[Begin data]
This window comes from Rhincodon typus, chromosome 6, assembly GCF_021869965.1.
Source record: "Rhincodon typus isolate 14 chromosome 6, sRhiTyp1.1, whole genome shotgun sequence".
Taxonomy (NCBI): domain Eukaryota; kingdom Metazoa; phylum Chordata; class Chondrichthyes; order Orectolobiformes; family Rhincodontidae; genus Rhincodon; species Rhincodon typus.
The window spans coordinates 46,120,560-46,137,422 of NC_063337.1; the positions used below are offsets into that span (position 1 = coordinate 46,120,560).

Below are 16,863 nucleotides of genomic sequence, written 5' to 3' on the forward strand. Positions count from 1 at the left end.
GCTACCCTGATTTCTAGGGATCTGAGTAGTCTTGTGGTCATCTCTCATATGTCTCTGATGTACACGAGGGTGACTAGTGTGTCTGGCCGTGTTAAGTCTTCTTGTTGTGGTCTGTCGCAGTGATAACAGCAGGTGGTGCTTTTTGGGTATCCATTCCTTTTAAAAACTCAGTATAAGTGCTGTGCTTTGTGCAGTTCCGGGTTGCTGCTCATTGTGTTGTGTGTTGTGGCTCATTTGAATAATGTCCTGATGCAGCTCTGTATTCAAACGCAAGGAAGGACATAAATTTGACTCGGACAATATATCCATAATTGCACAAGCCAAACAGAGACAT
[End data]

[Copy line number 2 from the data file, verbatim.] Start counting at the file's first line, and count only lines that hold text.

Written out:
Source record: "Rhincodon typus isolate 14 chromosome 6, sRhiTyp1.1, whole genome shotgun sequence".